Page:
Dogs—and people—were seen howling with fear and/or shitting their pants as more than 2,000 lightning strikes were recorded in Western Washington on Saturday night and Sunday morning. According to the National Weather Service, that works out to 440 lightning strikes an hour, or 7 to 8 each minute.
Thunderstorms are a regular part of life in much of the United States, but around here, they're about as rare as sunshine in March. This, according to local meteorologist Cliff Mass, is because "thunderstorms need a large change of temperature with large amounts of water vapor near the surface. Our low-level air comes off the relatively cool Pacific Ocean, which, ironically, cannot put much moisture into the air because the temperatures are so cool and the amount of water vapor that air can hold depends on temperature." That, of course, was not the case this weekend, and here's a video of the show from the Kitsap Peninsula, which was captured by Greg Johnson of Skunk Bay Weather:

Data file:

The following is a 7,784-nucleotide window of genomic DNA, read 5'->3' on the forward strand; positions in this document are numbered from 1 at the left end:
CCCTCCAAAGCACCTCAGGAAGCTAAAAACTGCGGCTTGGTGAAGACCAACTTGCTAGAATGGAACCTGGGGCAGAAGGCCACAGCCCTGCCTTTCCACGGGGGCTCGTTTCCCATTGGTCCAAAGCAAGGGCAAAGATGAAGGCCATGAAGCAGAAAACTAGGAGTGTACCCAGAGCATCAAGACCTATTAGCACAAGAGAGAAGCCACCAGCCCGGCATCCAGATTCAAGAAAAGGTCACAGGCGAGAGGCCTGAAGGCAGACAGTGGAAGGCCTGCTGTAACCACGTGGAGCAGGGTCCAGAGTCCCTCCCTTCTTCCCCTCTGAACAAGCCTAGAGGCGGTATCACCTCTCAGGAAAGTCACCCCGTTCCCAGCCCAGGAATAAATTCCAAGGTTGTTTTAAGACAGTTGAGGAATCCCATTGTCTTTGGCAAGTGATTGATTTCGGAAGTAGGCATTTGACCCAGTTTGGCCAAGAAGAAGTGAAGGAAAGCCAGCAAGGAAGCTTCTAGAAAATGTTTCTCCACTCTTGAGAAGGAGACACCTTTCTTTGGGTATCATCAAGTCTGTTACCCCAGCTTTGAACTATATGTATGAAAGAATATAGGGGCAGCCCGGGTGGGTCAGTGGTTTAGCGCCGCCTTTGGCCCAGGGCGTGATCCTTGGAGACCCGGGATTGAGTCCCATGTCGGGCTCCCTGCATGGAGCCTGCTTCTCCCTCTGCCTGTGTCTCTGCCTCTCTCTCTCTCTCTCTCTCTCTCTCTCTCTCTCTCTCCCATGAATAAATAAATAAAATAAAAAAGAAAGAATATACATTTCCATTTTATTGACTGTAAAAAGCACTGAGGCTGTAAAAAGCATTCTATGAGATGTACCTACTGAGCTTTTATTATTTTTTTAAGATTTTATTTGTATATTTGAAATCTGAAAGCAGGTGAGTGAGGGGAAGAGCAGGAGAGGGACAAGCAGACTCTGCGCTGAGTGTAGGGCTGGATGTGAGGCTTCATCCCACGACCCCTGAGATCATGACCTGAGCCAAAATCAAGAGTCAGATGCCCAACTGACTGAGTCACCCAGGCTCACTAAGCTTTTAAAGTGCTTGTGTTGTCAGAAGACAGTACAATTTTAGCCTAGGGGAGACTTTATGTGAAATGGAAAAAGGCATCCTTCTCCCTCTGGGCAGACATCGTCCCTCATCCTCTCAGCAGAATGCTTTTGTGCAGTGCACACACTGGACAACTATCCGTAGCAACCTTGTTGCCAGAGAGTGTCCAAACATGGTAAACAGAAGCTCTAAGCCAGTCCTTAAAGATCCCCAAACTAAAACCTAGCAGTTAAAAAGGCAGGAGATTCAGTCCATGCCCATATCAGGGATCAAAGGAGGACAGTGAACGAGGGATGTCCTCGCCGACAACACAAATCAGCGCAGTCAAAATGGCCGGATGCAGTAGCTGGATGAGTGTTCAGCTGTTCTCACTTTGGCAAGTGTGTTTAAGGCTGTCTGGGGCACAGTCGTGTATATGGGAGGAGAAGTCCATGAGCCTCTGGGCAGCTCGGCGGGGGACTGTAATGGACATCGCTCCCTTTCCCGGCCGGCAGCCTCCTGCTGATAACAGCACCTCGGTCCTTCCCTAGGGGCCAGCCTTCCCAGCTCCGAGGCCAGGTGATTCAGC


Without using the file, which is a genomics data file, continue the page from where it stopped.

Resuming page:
This extraordinary storm was thanks in part to the reappearance of "the blob," a wave of warm water that formed off the West Coast in 2014 and 2015. This new blob, according to the National Oceanic and Atmospheric Administration, stretches from Alaska to California, and is on track to be as strong as the previous blob. This could be a serious problem—and not just for dogs (and people) scared of thunder. The last time the blob showed up around here, it decimated sea life, including salmon runs, as marine temperatures peaked at nearly seven degrees Fahrenheit above average.
No one knows how long the blob will stick around this time. According to NOAA, it could dissipate nearly as quickly as it formed. In the meantime, will we see a repeat of the weekend's fireworks? Who knows, but if you hear loud cracks coming from the sky, it's not Iran, North Korea, or Donald Trump taking out Seattle. It's just thunder. Enjoy the show while it lasts.